Seattle churchgoers becoming ‘afraid’ to attend services over growing homeless camp : ‘We need help’

Parishioners at a Seattle church are reportedly becoming “afraid” to attend services over a growing homeless encampment and are calling on the city for assistance.

“We want them to get help, we want them to get off the streets. We don’t have the infrastructure as a small church to do that ourselves. We need help,” Penny Peppes, parish council president for the Greek Orthodox Church of the Assumption told KOMO News last week. “Our parishioners who come from all over are very worried about their safety. They are afraid to come. It’s beyond frustrating because it’s impacting our ability to come to church to worship.”

Peppes said that about a month ago, one tent was established near the church in Seattle’s Capitol Hill neighborhood and then “quickly, quickly escalated.”

Some of the people living in the homeless encampment are even reportedly using the church as a mailing address for Amazon packages, KOMO News reported.

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The Greek Orthodox Church of the Assumption in Seattle.
(Google Maps )

“One of the homeless folks knocked on our door and asked, ‘Did you get my package?'” Peppes said. “So, they are using our church as their mailing address,” Peppes recounted.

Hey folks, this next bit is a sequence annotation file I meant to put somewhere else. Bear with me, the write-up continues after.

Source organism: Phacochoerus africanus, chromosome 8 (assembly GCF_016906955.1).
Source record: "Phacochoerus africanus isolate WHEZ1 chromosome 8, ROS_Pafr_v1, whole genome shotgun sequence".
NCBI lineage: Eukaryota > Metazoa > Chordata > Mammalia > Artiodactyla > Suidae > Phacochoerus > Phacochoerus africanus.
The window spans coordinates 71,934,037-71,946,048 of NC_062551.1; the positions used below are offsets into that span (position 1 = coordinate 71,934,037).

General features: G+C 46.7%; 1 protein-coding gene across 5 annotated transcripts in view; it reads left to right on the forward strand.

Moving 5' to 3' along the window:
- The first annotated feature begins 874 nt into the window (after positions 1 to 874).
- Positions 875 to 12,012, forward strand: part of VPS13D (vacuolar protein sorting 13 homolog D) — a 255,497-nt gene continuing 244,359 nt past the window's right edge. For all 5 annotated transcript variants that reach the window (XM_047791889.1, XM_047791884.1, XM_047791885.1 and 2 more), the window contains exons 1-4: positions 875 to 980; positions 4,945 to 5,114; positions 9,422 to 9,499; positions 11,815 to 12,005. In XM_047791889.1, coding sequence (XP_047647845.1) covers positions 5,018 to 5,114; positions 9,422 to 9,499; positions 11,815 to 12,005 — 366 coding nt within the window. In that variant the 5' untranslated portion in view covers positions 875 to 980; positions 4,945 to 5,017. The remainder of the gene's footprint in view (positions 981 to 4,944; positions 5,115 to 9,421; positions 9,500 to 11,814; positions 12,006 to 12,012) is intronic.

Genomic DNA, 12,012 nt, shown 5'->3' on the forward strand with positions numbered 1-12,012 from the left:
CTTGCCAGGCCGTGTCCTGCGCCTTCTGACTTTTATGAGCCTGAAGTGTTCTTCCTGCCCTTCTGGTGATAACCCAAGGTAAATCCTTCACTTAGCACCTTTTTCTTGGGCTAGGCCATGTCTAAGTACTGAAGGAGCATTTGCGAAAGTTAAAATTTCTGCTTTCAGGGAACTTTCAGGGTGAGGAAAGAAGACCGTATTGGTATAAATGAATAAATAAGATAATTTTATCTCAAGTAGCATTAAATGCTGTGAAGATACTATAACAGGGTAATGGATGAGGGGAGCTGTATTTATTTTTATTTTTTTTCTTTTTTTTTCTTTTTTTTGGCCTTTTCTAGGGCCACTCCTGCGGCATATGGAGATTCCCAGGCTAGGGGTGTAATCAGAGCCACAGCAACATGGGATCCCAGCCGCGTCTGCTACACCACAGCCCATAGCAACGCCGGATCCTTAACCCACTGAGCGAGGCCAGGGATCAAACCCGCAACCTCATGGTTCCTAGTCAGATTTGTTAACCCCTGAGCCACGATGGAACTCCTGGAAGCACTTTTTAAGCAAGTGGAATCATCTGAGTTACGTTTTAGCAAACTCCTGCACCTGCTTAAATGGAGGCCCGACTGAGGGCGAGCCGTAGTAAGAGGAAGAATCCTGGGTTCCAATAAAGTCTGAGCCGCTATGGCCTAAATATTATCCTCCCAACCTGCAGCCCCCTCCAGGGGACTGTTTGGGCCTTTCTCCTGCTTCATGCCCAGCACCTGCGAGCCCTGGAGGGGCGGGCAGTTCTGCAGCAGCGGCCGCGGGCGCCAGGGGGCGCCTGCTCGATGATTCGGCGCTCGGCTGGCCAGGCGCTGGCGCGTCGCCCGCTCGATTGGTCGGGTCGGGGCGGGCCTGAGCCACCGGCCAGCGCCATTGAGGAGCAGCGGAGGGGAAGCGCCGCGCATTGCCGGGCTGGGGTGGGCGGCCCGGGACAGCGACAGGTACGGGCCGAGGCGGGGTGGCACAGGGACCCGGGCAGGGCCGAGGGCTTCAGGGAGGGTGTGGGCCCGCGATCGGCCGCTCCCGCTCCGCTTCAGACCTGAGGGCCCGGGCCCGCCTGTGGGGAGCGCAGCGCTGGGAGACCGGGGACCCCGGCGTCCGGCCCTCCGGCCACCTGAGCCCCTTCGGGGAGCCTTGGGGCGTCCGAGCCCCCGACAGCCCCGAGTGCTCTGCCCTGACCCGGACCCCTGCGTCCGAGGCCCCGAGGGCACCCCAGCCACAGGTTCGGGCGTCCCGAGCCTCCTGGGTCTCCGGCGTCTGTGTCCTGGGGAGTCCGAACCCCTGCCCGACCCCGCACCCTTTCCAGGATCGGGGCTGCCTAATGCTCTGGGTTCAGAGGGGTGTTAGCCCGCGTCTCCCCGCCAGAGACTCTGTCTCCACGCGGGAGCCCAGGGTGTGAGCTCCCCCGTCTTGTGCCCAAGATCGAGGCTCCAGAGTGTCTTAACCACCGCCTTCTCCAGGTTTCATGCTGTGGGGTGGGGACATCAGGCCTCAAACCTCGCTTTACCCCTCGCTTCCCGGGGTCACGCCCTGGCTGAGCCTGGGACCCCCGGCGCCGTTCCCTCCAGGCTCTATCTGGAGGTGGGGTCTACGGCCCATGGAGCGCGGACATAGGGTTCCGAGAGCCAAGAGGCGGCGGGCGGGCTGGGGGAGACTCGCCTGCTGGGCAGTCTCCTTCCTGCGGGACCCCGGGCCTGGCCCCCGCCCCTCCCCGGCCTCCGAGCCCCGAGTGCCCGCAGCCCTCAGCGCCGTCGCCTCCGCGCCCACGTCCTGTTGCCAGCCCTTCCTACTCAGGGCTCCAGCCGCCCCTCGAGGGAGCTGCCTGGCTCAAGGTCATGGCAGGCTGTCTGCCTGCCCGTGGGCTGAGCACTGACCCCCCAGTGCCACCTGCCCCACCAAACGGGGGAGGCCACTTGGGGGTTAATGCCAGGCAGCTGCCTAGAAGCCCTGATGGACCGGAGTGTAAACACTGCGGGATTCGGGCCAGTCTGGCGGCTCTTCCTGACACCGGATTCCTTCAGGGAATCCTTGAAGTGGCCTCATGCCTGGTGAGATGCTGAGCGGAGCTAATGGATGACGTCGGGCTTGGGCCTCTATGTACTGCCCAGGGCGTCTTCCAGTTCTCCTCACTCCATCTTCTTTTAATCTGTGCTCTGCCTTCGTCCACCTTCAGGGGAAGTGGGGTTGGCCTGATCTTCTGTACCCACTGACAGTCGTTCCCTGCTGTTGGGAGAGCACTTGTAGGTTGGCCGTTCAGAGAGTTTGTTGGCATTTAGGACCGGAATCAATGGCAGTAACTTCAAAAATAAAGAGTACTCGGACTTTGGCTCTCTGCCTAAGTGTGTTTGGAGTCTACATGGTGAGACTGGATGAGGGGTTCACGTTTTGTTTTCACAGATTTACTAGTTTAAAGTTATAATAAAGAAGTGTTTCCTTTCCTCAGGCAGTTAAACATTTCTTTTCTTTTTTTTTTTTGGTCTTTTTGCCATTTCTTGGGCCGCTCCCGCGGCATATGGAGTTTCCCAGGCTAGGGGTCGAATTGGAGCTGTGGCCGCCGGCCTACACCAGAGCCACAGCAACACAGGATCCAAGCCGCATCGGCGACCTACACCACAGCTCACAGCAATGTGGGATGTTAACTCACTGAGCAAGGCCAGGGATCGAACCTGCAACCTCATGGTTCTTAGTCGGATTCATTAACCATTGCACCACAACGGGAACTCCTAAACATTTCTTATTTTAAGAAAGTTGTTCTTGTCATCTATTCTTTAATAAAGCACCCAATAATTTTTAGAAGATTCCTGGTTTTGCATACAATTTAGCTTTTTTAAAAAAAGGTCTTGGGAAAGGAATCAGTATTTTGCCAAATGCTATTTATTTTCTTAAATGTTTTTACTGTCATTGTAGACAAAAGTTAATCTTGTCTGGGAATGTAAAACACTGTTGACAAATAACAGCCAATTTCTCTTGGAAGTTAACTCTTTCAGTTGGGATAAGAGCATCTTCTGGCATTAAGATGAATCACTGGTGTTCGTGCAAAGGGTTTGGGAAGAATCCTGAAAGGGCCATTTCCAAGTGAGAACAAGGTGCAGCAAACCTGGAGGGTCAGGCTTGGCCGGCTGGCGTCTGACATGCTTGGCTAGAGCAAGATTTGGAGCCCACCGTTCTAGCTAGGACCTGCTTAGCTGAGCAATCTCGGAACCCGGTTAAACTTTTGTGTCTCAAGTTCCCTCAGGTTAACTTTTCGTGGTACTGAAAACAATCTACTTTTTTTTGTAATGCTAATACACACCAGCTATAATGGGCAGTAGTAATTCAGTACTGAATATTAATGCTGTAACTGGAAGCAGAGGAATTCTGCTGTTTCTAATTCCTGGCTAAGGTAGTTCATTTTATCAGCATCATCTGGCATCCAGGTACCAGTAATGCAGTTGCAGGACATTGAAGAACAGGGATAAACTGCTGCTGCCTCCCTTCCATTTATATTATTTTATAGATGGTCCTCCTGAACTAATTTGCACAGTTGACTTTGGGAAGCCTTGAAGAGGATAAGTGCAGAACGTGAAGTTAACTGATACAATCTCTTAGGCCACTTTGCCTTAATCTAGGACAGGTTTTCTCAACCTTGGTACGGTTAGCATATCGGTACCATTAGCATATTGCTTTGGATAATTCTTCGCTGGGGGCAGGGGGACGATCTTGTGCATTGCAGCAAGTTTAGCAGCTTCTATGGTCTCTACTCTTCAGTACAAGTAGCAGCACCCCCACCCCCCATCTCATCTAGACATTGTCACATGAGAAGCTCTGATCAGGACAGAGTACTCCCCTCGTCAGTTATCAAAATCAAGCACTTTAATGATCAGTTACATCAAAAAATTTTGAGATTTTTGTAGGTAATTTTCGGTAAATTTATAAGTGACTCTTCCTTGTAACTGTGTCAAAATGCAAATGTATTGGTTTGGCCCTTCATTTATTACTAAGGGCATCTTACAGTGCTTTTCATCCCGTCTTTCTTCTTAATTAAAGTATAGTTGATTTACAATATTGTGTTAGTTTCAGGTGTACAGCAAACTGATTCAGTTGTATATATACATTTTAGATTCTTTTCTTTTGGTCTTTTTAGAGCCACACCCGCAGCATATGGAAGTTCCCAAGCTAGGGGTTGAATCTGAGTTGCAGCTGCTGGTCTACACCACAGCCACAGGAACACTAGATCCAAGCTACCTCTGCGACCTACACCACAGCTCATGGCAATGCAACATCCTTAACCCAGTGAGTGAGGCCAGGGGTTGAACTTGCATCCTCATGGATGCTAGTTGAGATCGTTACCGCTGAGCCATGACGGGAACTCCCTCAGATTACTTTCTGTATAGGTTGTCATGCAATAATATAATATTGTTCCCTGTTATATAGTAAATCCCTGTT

Peppes said the congregation at the Orthodox church has long worked to help the city’s homeless population, including delivering food to two shelters twice a month.

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“We want them to get the help they need,” she said.

Fox News Digital reached out to the King County Regional Homelessness Authority for comment on the encampment, but did not immediately receive a response.

The independent agency previously told KOMO News about another nearby homeless encampment last month that “the need for housing and outreach is greater than current capacity.”

People sleep outside on a sidewalk on April 6, 2020 in Seattle.
(Karen Ducey/Getty Images)

“Meaning we need more affordable housing units for people to go to, and our outreach teams are quite busy working with people across the region. We confer weekly with outreach teams, and the City of Seattle tracks citizen reports,” the statement said.

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Andrea Suarez dismantles a tent as garbage lies piled at a homeless encampment on March 13, 2022 in Seattle. The accumulation of garbage at such sites has become a major issue in Seattle, as the city tries to move the unhoused out of shared public spaces. Suarez is the executive director of We Heart Seattle, a non-profit that stages trash cleanups across the city. According to a recent report commissioned by Seattle Councilmember Andrew Lewis, the COVID-19 pandemic put undue pressure on the city’s shelter system and delayed funds for new housing, leading to an increase in homelessness.
(Photo by John Moore/Getty Images)

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Homelessness in Seattle and King County rose roughly 13.8% from 2020 to 2022, according to the U.S. Department of Housing and Urban Development’s yearly homelessness assessment.